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Talking and Listening to Your Preschooler

November 30, 2014 by HealthyFamilies BC

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Preschoolers suddenly want to chat to everybody about everything because they’re putting together their new language skills and boundless curiosity.


The basics

Between the ages of three and five, you might hear the words “Why? Why? Why?” from morning to night. This is because preschoolers have:

  • constantly improving speech and language skills
  • an understanding that they are their own person
  • constant fascination with the world around them.

How preschoolers express themselves

Preschoolers express themselves through:

  • constant chatter and play (particularly make-believe)
  • body language - they still use gestures and noises to communicate
  • painting and crafts.

By this age, children become capable of maintaining simple conversations and can use specific words to say what they mean. With a vocabulary that’s growing all the time, they’re also capable of expressing that they are upset, rather than resorting to the tantrums of toddlers.

Did you know?
Even though their language skills might have improved dramatically, preschoolers still rely on your facial expressions, tone of voice and gestures to understand things.

Tips for talking and listening to preschoolers

  • Get used to repetition. Preschoolers love repetition in stories. This is because it helps them to understand the world and test their imagination in familiar scenarios.
  • Stop what you’re doing and give your full attention to your child. It’s not possible all the time. But when you can, it’s a great investment in your relationship.
  • When your child tells you something, summarize it back. This lets your child know you’re listening.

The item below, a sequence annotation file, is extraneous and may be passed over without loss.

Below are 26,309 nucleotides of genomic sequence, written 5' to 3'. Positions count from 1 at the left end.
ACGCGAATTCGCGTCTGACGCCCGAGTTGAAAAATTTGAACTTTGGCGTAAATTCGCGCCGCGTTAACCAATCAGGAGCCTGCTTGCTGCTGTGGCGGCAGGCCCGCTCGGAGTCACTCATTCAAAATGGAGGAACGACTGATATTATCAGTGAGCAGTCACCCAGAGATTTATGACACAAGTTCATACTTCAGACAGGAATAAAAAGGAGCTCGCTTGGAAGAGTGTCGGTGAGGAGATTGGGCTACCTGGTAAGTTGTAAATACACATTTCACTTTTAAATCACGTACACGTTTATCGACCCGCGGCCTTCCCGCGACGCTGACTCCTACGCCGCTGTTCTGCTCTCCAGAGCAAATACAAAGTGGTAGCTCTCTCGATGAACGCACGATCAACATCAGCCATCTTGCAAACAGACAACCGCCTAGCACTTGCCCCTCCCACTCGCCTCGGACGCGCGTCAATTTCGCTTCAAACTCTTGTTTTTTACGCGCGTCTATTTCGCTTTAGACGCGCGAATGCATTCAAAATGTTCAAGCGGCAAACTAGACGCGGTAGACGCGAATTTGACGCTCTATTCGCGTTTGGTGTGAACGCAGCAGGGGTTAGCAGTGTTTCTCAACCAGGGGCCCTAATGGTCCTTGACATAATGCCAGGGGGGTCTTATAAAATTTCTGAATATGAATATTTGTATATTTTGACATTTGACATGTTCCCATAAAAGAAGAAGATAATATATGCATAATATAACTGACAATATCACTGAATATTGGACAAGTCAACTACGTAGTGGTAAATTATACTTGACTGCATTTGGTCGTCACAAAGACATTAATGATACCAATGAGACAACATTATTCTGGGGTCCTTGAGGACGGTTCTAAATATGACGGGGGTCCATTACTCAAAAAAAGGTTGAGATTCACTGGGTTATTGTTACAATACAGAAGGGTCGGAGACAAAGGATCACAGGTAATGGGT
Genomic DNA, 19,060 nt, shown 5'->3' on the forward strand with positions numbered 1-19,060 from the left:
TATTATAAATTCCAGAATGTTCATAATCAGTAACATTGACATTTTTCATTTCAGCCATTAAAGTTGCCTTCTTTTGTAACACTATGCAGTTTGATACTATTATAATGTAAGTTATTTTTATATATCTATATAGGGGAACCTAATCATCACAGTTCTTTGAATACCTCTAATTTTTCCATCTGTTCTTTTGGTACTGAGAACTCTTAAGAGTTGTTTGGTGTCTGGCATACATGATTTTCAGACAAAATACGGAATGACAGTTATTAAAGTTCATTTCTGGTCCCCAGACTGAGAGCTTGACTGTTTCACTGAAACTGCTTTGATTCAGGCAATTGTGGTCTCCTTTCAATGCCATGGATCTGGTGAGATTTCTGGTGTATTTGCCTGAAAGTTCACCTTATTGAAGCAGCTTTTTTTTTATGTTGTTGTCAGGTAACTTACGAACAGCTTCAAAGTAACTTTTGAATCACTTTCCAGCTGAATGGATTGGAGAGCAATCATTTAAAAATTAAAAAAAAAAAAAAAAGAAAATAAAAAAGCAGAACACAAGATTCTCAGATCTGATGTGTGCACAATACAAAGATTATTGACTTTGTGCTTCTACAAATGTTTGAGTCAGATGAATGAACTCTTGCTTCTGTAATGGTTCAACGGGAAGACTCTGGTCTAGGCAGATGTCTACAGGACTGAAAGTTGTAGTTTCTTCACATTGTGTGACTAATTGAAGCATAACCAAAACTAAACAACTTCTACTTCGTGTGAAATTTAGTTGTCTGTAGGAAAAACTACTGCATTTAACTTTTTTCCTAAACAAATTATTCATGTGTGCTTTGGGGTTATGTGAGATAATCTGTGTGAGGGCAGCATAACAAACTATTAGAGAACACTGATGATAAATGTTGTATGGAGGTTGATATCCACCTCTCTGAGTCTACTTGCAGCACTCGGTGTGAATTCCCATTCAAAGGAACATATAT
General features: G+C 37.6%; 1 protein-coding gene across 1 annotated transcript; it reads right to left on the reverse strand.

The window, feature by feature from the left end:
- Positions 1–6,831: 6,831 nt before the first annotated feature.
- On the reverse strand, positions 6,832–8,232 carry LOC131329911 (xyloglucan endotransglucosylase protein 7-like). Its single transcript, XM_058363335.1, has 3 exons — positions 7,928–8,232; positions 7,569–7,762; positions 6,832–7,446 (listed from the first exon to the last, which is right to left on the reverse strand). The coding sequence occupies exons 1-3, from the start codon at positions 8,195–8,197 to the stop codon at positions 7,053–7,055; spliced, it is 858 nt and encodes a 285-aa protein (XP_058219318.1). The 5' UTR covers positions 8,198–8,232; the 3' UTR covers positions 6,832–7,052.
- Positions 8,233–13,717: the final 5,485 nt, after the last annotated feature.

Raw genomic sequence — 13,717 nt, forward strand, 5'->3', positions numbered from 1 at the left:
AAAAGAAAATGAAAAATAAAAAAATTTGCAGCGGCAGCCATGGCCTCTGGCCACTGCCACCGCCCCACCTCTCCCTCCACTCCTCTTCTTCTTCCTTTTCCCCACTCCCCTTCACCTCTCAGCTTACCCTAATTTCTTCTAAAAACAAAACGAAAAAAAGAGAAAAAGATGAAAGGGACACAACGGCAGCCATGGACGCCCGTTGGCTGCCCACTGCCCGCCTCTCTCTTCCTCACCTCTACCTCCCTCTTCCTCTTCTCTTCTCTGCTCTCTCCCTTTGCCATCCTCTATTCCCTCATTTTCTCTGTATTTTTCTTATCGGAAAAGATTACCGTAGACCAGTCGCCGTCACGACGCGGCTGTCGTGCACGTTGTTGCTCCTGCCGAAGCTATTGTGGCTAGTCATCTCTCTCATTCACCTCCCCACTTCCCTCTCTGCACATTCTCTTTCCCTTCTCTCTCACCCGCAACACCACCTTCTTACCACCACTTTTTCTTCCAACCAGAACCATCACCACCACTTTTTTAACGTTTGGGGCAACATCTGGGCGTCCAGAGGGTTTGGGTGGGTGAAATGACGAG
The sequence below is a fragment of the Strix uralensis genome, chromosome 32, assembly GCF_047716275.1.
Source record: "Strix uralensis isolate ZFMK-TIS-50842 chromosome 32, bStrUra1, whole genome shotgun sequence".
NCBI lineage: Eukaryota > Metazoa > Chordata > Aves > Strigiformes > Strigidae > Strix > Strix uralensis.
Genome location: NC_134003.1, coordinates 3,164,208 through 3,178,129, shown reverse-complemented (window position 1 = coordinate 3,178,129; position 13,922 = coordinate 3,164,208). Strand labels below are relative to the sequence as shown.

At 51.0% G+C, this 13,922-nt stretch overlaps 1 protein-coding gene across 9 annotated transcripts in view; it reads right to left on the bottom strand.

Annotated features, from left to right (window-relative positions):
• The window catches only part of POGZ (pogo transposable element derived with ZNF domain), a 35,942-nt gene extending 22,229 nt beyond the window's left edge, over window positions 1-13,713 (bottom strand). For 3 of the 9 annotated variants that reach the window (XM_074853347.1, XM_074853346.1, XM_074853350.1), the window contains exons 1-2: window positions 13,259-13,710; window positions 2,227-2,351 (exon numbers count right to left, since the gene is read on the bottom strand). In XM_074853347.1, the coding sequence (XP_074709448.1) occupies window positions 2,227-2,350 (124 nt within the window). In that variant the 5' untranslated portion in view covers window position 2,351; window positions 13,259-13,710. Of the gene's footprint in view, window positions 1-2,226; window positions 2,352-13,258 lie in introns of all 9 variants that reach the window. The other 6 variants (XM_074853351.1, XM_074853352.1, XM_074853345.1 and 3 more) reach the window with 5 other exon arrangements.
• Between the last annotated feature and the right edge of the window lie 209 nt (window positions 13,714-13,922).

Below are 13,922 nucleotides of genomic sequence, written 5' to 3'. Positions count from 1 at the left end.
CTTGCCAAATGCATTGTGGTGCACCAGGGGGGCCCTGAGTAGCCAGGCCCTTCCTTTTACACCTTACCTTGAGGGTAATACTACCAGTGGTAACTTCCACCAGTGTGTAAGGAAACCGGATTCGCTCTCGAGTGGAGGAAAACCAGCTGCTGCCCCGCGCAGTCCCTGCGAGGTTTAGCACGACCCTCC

• Nod, smile and be affectionate when your child is talking. Again, this lets your child know you’re listening.
  • Watch your preschooler’s body language and behaviour. This is as important as hearing your child’s words.
  • Take questions seriously, and take the time to give a real answer. When you do this, you encourage your child to keep asking questions and exploring the world - an important part of development.
  • Use phrases that show you are interested. For example, you can say, “Really?” or “And then what happened?”
  • Let your child finish telling a story. Resist the temptation to interrupt.
  • Say exactly what you mean to avoid confusion. Your child might not understand jokes, exaggeration or sarcasm. These might be misinterpreted and lead to hurt feelings.
  • You can repeat the same message in a couple of different ways. This will help your child understand what you want.
  • Beat your child to asking “Why?” by explaining things when you’re speaking. For example, “We don’t ride bikes on the road because we might get hit by a car”.
  • Give your child lots of praise and encouragement, and explain why you’re happy with your child.
  • Make sure your body language and facial expressions match what you’re saying.

Did you know?
Preschoolers take things very literally, and interpret things based on the words they hear. They don’t really understand sarcasm or hidden meanings. So it’s a good idea to be careful about how you say things.

© Raising Children Network Limited, reproduced with permission.

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Topic

  1. Activity & Lifestyles
  2. Aging Well
  3. Pregnancy & Parenting
    1. Pregnancy & Birth
    2. Babies (0-12 months)
    3. Toddlers (12-36 months)
    4. Preschool (3-5 years)
    5. Children (6-11 years)
    6. Teens (12-18 years)
  4. Food & Nutrition

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